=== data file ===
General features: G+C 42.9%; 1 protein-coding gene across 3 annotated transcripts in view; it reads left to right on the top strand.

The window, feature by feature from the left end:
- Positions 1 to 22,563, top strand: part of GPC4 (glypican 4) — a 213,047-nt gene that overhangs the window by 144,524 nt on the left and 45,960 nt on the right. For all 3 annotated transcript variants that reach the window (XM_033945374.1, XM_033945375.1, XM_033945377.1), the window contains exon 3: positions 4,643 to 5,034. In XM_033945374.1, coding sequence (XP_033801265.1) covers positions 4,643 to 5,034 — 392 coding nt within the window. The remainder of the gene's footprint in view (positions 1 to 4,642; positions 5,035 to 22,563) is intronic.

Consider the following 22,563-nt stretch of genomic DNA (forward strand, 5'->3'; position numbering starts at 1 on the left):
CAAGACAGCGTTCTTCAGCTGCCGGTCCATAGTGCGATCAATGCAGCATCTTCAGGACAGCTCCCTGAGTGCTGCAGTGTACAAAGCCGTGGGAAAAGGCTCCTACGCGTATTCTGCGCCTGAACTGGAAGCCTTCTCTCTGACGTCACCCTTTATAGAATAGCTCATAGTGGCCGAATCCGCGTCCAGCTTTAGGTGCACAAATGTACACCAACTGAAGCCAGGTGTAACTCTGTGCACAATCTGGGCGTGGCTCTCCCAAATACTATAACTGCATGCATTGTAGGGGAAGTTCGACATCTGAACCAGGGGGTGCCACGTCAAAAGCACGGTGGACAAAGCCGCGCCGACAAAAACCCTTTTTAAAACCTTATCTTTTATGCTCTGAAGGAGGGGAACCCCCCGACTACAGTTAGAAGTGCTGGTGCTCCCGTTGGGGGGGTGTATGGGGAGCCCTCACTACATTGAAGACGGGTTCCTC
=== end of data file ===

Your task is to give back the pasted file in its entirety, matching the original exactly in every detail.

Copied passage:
General features: G+C 42.9%; 1 protein-coding gene across 3 annotated transcripts in view; it reads left to right on the top strand.

The window, feature by feature from the left end:
- Positions 1 to 22,563, top strand: part of GPC4 (glypican 4) — a 213,047-nt gene that overhangs the window by 144,524 nt on the left and 45,960 nt on the right. For all 3 annotated transcript variants that reach the window (XM_033945374.1, XM_033945375.1, XM_033945377.1), the window contains exon 3: positions 4,643 to 5,034. In XM_033945374.1, coding sequence (XP_033801265.1) covers positions 4,643 to 5,034 — 392 coding nt within the window. The remainder of the gene's footprint in view (positions 1 to 4,642; positions 5,035 to 22,563) is intronic.

Consider the following 22,563-nt stretch of genomic DNA (forward strand, 5'->3'; position numbering starts at 1 on the left):
CAAGACAGCGTTCTTCAGCTGCCGGTCCATAGTGCGATCAATGCAGCATCTTCAGGACAGCTCCCTGAGTGCTGCAGTGTACAAAGCCGTGGGAAAAGGCTCCTACGCGTATTCTGCGCCTGAACTGGAAGCCTTCTCTCTGACGTCACCCTTTATAGAATAGCTCATAGTGGCCGAATCCGCGTCCAGCTTTAGGTGCACAAATGTACACCAACTGAAGCCAGGTGTAACTCTGTGCACAATCTGGGCGTGGCTCTCCCAAATACTATAACTGCATGCATTGTAGGGGAAGTTCGACATCTGAACCAGGGGGTGCCACGTCAAAAGCACGGTGGACAAAGCCGCGCCGACAAAAACCCTTTTTAAAACCTTATCTTTTATGCTCTGAAGGAGGGGAACCCCCCGACTACAGTTAGAAGTGCTGGTGCTCCCGTTGGGGGGGTGTATGGGGAGCCCTCACTACATTGAAGACGGGTTCCTC